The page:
1. Generally one would like to use UTF-8 and forget about the details.
  2. XML::LibXML and XML::LibXSLT is the sane way to munge XML in Perl.
  3. MySQL will be involved somewhere. The cool kids probably use postgreSQL but still!


The database

MySQL is fairly happy with UTF-8 if you set the relevant options. It seems to be enough to set

character-set-server = utf8


You need to tell DBD::mysql to use UTF-8. It's easiest to do this at connect time:

$dbh = DBI->connect(..., { RaiseError => 1, mysql_enable_utf8 => 1, });


Sadly XML::LibXML's serialization code will sometimes encode non-ASCII characters as numeric entities and not UTF-8. For example, you might see pâte sucrée instead of pâte sucrée. Obviously this is valid XML but it plays havoc with e.g. MySQL's sorting!

Most perniciously this transformation can be invisible if you look at the data in web browser, and of course it depends on both the data being serialized and (apparently) the version of the underlying libxml2.

The solution is, of course, easy:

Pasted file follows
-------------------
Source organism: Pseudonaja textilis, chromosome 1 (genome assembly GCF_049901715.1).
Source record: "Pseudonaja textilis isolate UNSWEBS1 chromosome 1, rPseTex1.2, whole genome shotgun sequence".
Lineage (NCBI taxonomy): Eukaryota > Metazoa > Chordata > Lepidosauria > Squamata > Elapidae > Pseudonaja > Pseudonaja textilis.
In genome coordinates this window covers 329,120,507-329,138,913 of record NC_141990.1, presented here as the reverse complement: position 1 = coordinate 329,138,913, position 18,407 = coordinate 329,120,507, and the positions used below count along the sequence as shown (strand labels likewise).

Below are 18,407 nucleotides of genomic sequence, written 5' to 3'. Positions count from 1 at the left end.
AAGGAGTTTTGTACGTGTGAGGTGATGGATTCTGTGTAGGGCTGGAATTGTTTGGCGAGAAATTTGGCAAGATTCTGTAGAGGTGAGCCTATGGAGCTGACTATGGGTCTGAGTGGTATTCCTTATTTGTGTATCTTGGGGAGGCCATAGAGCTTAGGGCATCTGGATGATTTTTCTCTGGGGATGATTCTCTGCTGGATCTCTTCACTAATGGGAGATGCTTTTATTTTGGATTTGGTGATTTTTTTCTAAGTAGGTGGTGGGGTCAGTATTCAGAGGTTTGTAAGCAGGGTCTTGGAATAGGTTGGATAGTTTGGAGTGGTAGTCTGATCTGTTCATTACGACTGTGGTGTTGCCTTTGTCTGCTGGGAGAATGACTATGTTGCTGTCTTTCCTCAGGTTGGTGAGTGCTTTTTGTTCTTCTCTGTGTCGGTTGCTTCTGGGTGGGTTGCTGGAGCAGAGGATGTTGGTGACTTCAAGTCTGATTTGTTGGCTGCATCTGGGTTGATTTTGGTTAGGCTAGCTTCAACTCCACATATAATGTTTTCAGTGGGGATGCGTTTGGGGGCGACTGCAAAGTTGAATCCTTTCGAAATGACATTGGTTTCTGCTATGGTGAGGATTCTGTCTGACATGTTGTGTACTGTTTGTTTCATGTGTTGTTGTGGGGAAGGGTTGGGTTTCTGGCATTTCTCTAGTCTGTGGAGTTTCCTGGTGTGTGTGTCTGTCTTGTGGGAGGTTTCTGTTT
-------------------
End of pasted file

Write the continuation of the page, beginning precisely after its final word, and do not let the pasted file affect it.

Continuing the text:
my $txt = $node->toString;

$txt =~ s/&#x([0-9a-f]+);/chr(hex($1))/gie;
$txt =~ s/&#([0-9]+);/chr $1/ge;

Handy debugging hints

I think this stuff can be quite a pain to debug. There seem to be ample scope for confusion because transformations sometimes happen automatically or invisibly. Ultimately some sort of hex dump (or the like) gives us unambiguous data.

It also seems to be handy to memorize the byte sequences you might see. fileformat.info1 has good Unicode pages.

For example, consider é2, which has codepoint 0xe9. I managed to create these sequences:

Look in the mysql .MYD file

For applications which load data into a database, then display it, the mysql data files are a convenient place to bisect the problem.

If you use MySQL's default MyISAM storage engine, then the data in a table are stored in a .MYD file called $datadir/$database/$table.MYD. It's a binary file, but you can always dump it. On MacOS X:

$ sudo od -c /usr/local/mysql/data/foo/bar.MYD
00024000    65  74  20  49  6e  74  65  72  6e  c3  a9  65  73  20  64  65

From which we can probably conclude that the data are being correctly inserted into the database.